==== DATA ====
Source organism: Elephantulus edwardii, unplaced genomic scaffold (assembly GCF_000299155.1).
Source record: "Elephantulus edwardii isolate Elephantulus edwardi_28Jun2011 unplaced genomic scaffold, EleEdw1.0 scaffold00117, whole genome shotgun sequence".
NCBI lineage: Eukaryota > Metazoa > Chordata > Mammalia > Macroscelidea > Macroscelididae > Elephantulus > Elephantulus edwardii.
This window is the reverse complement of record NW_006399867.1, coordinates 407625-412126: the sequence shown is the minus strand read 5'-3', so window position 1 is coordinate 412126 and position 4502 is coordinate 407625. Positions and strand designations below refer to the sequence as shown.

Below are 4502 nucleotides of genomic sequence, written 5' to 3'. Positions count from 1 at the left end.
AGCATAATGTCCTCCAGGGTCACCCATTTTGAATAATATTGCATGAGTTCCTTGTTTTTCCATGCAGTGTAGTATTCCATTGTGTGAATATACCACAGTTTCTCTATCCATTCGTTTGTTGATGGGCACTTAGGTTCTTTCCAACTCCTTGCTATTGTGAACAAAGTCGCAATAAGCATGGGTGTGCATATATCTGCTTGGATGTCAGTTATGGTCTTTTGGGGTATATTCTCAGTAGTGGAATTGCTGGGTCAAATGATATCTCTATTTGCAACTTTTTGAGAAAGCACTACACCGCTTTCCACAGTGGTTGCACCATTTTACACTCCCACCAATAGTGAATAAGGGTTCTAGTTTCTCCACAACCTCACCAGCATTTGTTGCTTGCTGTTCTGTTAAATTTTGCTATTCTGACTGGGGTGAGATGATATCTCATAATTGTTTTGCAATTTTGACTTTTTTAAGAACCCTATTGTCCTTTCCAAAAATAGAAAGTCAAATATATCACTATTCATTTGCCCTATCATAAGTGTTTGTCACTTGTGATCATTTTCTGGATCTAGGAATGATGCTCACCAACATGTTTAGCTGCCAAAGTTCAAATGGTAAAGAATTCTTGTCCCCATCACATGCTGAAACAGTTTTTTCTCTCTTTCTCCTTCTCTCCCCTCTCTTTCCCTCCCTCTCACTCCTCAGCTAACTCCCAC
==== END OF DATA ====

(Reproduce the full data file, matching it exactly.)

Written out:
Source organism: Elephantulus edwardii, unplaced genomic scaffold (assembly GCF_000299155.1).
Source record: "Elephantulus edwardii isolate Elephantulus edwardi_28Jun2011 unplaced genomic scaffold, EleEdw1.0 scaffold00117, whole genome shotgun sequence".
NCBI lineage: Eukaryota > Metazoa > Chordata > Mammalia > Macroscelidea > Macroscelididae > Elephantulus > Elephantulus edwardii.
This window is the reverse complement of record NW_006399867.1, coordinates 407625-412126: the sequence shown is the minus strand read 5'-3', so window position 1 is coordinate 412126 and position 4502 is coordinate 407625. Positions and strand designations below refer to the sequence as shown.

Below are 4502 nucleotides of genomic sequence, written 5' to 3'. Positions count from 1 at the left end.
AGCATAATGTCCTCCAGGGTCACCCATTTTGAATAATATTGCATGAGTTCCTTGTTTTTCCATGCAGTGTAGTATTCCATTGTGTGAATATACCACAGTTTCTCTATCCATTCGTTTGTTGATGGGCACTTAGGTTCTTTCCAACTCCTTGCTATTGTGAACAAAGTCGCAATAAGCATGGGTGTGCATATATCTGCTTGGATGTCAGTTATGGTCTTTTGGGGTATATTCTCAGTAGTGGAATTGCTGGGTCAAATGATATCTCTATTTGCAACTTTTTGAGAAAGCACTACACCGCTTTCCACAGTGGTTGCACCATTTTACACTCCCACCAATAGTGAATAAGGGTTCTAGTTTCTCCACAACCTCACCAGCATTTGTTGCTTGCTGTTCTGTTAAATTTTGCTATTCTGACTGGGGTGAGATGATATCTCATAATTGTTTTGCAATTTTGACTTTTTTAAGAACCCTATTGTCCTTTCCAAAAATAGAAAGTCAAATATATCACTATTCATTTGCCCTATCATAAGTGTTTGTCACTTGTGATCATTTTCTGGATCTAGGAATGATGCTCACCAACATGTTTAGCTGCCAAAGTTCAAATGGTAAAGAATTCTTGTCCCCATCACATGCTGAAACAGTTTTTTCTCTCTTTCTCCTTCTCTCCCCTCTCTTTCCCTCCCTCTCACTCCTCAGCTAACTCCCAC